Small is Beautiful - forgotten 95%


Coming from a tech background, I’ve witnessed first-hand how the proliferation of new technologies has drastically altered all elements of our lives – this certainly extends to the third sector. For charities and donors alike, there’s never been such a wealth of opportunities for telling new audiences about good and worthy causes through online platforms, social media networks, and mobile technology.

When spreading the word about charitable causes, I’ve always been particularly passionate about drawing attention to news stories of people doing great work at grassroots level in the community. With 15 years’ hands-on experience in various grassroots charities, I’m acutely aware of the impact small charities have made in the communities they serve. Moreover, the superb work done by individuals or small organisations is often pound-for-pound more effective than some of the bigger charities, which naturally have larger overheads and are less efficient.

There are countless examples of small charities making an impact that goes well beyond what one may think is possible for an organisation their size. Fredericks Foundation is one such case – this charity has given severely disadvantaged people an opportunity to go into self-employment by giving them microloans and mentors to get them back on their feet. Seeing these people having a second chance to build their self-esteem, become self-sufficient, and ultimately contribute to society again is truly remarkable. The charity transforms people who would once rely on the nation’s support structures to into independent and successful professionals.

In a similar light, I was proud to help a very good friend of mine’s father as he led a project by the Diocese of Salisbury Education Committee to build the first-ever secondary school in Juba, South Sudan. This school was created in 2010 for orphaned children, giving them access to British education; today it’s a thriving and successful independent school with around 1,000 students – evenly split between males and females – and a pass rate of 80%. I became part of the project when the site of the school was nothing more than a dust bowl, but some very committed people with a clear vision and a lot of hard work have made something incredibly special.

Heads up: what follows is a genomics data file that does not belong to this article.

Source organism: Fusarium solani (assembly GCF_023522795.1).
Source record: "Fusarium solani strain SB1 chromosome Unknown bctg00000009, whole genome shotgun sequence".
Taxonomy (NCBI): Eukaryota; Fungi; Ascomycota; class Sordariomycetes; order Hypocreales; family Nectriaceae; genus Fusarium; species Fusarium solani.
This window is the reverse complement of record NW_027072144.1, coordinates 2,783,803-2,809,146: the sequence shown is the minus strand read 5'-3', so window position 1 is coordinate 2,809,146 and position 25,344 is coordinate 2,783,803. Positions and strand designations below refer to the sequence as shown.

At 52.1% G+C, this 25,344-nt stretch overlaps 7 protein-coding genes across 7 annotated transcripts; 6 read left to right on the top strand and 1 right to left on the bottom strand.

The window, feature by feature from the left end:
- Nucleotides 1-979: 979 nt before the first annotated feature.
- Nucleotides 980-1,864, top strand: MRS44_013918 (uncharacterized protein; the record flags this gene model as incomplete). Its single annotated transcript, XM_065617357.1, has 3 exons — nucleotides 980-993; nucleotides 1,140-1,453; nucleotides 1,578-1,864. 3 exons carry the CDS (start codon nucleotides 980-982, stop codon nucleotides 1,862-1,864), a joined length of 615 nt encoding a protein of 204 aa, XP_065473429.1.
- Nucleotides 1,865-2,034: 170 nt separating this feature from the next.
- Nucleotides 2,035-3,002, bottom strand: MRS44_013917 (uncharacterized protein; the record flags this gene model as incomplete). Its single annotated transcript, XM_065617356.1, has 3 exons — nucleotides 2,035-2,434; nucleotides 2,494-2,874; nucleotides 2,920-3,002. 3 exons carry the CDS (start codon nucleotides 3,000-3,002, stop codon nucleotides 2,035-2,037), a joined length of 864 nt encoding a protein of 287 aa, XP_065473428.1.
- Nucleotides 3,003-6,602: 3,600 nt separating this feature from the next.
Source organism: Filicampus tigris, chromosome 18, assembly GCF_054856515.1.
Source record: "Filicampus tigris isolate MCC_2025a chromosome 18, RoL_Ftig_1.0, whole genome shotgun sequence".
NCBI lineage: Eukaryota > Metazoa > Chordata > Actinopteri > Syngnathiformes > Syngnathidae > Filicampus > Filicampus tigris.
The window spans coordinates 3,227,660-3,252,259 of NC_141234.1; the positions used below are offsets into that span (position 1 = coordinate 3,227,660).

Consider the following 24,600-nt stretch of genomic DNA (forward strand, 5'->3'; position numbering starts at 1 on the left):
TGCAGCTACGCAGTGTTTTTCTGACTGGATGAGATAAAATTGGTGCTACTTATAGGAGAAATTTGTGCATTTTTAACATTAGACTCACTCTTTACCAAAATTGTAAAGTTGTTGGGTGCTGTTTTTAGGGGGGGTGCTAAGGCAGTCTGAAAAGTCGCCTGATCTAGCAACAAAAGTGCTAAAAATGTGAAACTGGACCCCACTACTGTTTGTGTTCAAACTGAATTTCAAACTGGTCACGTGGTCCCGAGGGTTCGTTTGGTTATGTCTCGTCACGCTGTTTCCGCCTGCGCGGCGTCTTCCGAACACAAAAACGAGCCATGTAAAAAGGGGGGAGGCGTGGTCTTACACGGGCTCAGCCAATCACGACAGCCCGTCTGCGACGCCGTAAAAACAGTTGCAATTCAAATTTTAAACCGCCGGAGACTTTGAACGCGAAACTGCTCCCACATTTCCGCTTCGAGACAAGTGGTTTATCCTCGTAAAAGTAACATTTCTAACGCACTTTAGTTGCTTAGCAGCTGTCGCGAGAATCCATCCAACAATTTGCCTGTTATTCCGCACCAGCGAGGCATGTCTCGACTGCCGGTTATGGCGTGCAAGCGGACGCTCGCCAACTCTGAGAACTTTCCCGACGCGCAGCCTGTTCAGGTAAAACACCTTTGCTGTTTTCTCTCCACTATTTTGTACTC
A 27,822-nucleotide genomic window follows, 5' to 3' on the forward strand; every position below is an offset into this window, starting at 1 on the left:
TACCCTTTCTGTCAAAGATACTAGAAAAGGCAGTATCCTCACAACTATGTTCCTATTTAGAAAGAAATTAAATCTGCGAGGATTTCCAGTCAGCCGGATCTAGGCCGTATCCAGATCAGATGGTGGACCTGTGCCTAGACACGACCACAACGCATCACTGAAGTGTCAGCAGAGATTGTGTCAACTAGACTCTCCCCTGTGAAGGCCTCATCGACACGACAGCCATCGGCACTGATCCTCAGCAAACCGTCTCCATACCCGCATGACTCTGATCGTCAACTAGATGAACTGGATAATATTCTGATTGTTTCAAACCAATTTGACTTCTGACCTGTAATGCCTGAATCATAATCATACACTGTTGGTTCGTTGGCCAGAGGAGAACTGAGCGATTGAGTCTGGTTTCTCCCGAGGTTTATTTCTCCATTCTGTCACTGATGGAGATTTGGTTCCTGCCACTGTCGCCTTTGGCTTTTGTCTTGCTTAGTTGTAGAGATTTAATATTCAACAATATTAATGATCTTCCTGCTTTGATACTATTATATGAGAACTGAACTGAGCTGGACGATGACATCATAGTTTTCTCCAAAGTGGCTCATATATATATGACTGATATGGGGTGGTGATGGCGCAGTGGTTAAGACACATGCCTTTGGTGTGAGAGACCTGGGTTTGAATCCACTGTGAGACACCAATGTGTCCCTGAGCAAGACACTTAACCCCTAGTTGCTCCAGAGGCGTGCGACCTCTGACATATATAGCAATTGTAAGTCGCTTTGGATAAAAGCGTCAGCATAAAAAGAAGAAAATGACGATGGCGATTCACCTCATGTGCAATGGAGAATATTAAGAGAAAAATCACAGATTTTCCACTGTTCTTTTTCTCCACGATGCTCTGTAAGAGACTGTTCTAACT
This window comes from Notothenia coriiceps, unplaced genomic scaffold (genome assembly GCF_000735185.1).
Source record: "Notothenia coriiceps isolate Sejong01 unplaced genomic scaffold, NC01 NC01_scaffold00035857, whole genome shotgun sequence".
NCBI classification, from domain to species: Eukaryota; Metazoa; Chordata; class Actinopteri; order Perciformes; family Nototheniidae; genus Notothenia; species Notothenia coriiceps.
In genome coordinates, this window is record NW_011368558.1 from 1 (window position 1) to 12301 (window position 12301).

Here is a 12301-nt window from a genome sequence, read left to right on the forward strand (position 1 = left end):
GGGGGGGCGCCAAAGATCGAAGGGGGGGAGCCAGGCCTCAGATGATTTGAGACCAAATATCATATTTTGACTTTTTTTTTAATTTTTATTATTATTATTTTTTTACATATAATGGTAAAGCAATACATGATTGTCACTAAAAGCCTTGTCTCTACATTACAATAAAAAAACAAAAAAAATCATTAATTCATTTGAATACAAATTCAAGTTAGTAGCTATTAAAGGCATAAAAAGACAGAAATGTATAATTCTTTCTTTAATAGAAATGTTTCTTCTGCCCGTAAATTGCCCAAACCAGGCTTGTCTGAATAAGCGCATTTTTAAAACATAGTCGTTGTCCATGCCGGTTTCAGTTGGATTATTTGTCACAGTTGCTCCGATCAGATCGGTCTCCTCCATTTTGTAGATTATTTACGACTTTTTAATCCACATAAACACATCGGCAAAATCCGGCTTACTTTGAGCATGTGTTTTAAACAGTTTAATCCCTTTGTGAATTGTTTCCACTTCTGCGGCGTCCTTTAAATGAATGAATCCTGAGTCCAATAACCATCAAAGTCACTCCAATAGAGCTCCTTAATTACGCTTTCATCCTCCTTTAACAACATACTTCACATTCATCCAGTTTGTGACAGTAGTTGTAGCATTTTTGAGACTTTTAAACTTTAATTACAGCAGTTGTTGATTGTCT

The third and final example I’d like to share is that of a charity close to my heritage. Waterharvest, is a small charity based in the UK, providing water harvesting and sanitation to the remote, rural communities of Rajasthan. The work done by this small charity has taken 1.5 million people out of poverty, at an average cost of £1.85 per person. I seldom see large charities able to make such an impact at such a cost-effective rate. Again a small but dedicated community of trustees, volunteers and committed long-term donors has made this possible.

From my time working with fantastic organisations such as three I have named here, I know all too well that financial inclusion and access to transparent finance at the lowest possible cost is a critical challenge for small charities and not-for-profit communities. That’s why, in 2014 when I discovered social donations platform Givey, I decided to invest.

With a mission ‘to make giving a small part of everyday life’, Givey is a solution that is totally transparent – it is open to all donors and charities about how it makes it money. Embracing advances in mobile and social technology, Givey has created a suite of social sharing tools for the donors to effortlessly promote the causes they care about. What’s more, 100% of all the donations made via Givey’s platform goes directly to the charity, meaning that small charities benefit from every penny of someone’s valuable donation.

Having seen the amazing work they do, I am determined to continue helping small organisations, whether that is charities, not for profits or volunteer organisations. To enable these groups to make a difference we need to create innovative technology, financing models, mentorship/volunteer structures and access to resources. Providing these things will make small charities even more effective while also enabling them to keep true to their causes without losing their “personal touch” in favour of a more corporate approach.

If you want to help or participate in this mission then, by all means, get in touch; tell me what you would like to do to make a difference and why and we will help in whatever way we can to make a better world.